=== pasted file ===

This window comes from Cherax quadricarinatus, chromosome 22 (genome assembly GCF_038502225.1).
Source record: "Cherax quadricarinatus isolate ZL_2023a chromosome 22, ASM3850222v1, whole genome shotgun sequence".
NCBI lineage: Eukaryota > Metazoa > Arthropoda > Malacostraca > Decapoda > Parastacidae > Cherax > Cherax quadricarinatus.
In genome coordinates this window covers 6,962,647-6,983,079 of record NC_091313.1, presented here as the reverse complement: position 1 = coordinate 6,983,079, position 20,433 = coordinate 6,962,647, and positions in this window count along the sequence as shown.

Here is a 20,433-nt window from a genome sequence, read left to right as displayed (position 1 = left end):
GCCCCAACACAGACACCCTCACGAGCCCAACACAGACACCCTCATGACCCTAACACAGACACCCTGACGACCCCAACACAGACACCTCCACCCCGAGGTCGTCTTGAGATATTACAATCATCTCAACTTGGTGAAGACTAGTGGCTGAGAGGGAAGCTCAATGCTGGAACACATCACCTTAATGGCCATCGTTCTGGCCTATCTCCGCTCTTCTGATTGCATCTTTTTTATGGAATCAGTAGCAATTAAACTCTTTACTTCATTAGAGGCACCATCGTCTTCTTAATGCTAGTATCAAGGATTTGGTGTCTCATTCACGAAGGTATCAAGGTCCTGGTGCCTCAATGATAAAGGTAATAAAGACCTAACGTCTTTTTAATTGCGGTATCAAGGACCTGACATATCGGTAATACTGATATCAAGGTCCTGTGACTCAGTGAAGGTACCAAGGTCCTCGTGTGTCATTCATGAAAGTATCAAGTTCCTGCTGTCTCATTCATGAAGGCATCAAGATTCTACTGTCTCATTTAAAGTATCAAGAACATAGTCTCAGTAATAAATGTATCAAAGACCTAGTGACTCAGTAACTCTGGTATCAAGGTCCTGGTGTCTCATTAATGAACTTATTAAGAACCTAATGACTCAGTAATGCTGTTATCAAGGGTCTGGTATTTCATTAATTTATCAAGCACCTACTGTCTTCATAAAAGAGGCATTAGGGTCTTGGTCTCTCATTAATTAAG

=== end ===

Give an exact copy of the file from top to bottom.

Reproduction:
This window comes from Cherax quadricarinatus, chromosome 22 (genome assembly GCF_038502225.1).
Source record: "Cherax quadricarinatus isolate ZL_2023a chromosome 22, ASM3850222v1, whole genome shotgun sequence".
NCBI lineage: Eukaryota > Metazoa > Arthropoda > Malacostraca > Decapoda > Parastacidae > Cherax > Cherax quadricarinatus.
In genome coordinates this window covers 6,962,647-6,983,079 of record NC_091313.1, presented here as the reverse complement: position 1 = coordinate 6,983,079, position 20,433 = coordinate 6,962,647, and positions in this window count along the sequence as shown.

Here is a 20,433-nt window from a genome sequence, read left to right as displayed (position 1 = left end):
GCCCCAACACAGACACCCTCACGAGCCCAACACAGACACCCTCATGACCCTAACACAGACACCCTGACGACCCCAACACAGACACCTCCACCCCGAGGTCGTCTTGAGATATTACAATCATCTCAACTTGGTGAAGACTAGTGGCTGAGAGGGAAGCTCAATGCTGGAACACATCACCTTAATGGCCATCGTTCTGGCCTATCTCCGCTCTTCTGATTGCATCTTTTTTATGGAATCAGTAGCAATTAAACTCTTTACTTCATTAGAGGCACCATCGTCTTCTTAATGCTAGTATCAAGGATTTGGTGTCTCATTCACGAAGGTATCAAGGTCCTGGTGCCTCAATGATAAAGGTAATAAAGACCTAACGTCTTTTTAATTGCGGTATCAAGGACCTGACATATCGGTAATACTGATATCAAGGTCCTGTGACTCAGTGAAGGTACCAAGGTCCTCGTGTGTCATTCATGAAAGTATCAAGTTCCTGCTGTCTCATTCATGAAGGCATCAAGATTCTACTGTCTCATTTAAAGTATCAAGAACATAGTCTCAGTAATAAATGTATCAAAGACCTAGTGACTCAGTAACTCTGGTATCAAGGTCCTGGTGTCTCATTAATGAACTTATTAAGAACCTAATGACTCAGTAATGCTGTTATCAAGGGTCTGGTATTTCATTAATTTATCAAGCACCTACTGTCTTCATAAAAGAGGCATTAGGGTCTTGGTCTCTCATTAATTAAG